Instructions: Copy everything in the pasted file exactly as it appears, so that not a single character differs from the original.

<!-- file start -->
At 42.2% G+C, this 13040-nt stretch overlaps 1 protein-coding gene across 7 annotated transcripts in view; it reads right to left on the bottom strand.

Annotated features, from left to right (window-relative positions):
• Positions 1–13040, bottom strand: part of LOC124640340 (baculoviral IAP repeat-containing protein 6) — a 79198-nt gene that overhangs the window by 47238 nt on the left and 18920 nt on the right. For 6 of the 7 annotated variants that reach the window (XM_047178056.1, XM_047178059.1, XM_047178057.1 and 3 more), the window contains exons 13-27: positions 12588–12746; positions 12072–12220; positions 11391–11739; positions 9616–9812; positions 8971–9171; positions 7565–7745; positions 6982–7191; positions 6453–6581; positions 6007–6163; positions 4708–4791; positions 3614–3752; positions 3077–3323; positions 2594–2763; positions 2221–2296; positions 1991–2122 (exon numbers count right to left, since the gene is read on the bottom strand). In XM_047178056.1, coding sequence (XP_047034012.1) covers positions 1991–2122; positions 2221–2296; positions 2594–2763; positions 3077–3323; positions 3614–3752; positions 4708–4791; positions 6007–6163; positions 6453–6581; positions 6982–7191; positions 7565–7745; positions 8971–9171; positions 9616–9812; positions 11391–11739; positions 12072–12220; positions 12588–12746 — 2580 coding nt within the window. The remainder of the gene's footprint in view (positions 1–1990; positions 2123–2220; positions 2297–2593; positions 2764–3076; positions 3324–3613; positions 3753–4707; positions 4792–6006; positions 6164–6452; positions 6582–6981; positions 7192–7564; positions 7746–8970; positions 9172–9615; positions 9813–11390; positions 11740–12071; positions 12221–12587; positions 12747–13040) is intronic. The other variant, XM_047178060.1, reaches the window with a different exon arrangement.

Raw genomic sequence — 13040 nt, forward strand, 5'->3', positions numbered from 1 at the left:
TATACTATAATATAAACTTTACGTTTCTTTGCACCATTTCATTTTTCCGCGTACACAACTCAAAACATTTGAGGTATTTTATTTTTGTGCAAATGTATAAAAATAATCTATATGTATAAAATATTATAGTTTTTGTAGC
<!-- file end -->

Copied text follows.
At 42.2% G+C, this 13040-nt stretch overlaps 1 protein-coding gene across 7 annotated transcripts in view; it reads right to left on the bottom strand.

Annotated features, from left to right (window-relative positions):
• Positions 1–13040, bottom strand: part of LOC124640340 (baculoviral IAP repeat-containing protein 6) — a 79198-nt gene that overhangs the window by 47238 nt on the left and 18920 nt on the right. For 6 of the 7 annotated variants that reach the window (XM_047178056.1, XM_047178059.1, XM_047178057.1 and 3 more), the window contains exons 13-27: positions 12588–12746; positions 12072–12220; positions 11391–11739; positions 9616–9812; positions 8971–9171; positions 7565–7745; positions 6982–7191; positions 6453–6581; positions 6007–6163; positions 4708–4791; positions 3614–3752; positions 3077–3323; positions 2594–2763; positions 2221–2296; positions 1991–2122 (exon numbers count right to left, since the gene is read on the bottom strand). In XM_047178056.1, coding sequence (XP_047034012.1) covers positions 1991–2122; positions 2221–2296; positions 2594–2763; positions 3077–3323; positions 3614–3752; positions 4708–4791; positions 6007–6163; positions 6453–6581; positions 6982–7191; positions 7565–7745; positions 8971–9171; positions 9616–9812; positions 11391–11739; positions 12072–12220; positions 12588–12746 — 2580 coding nt within the window. The remainder of the gene's footprint in view (positions 1–1990; positions 2123–2220; positions 2297–2593; positions 2764–3076; positions 3324–3613; positions 3753–4707; positions 4792–6006; positions 6164–6452; positions 6582–6981; positions 7192–7564; positions 7746–8970; positions 9172–9615; positions 9813–11390; positions 11740–12071; positions 12221–12587; positions 12747–13040) is intronic. The other variant, XM_047178060.1, reaches the window with a different exon arrangement.

Raw genomic sequence — 13040 nt, forward strand, 5'->3', positions numbered from 1 at the left:
TATACTATAATATAAACTTTACGTTTCTTTGCACCATTTCATTTTTCCGCGTACACAACTCAAAACATTTGAGGTATTTTATTTTTGTGCAAATGTATAAAAATAATCTATATGTATAAAATATTATAGTTTTTGTAGC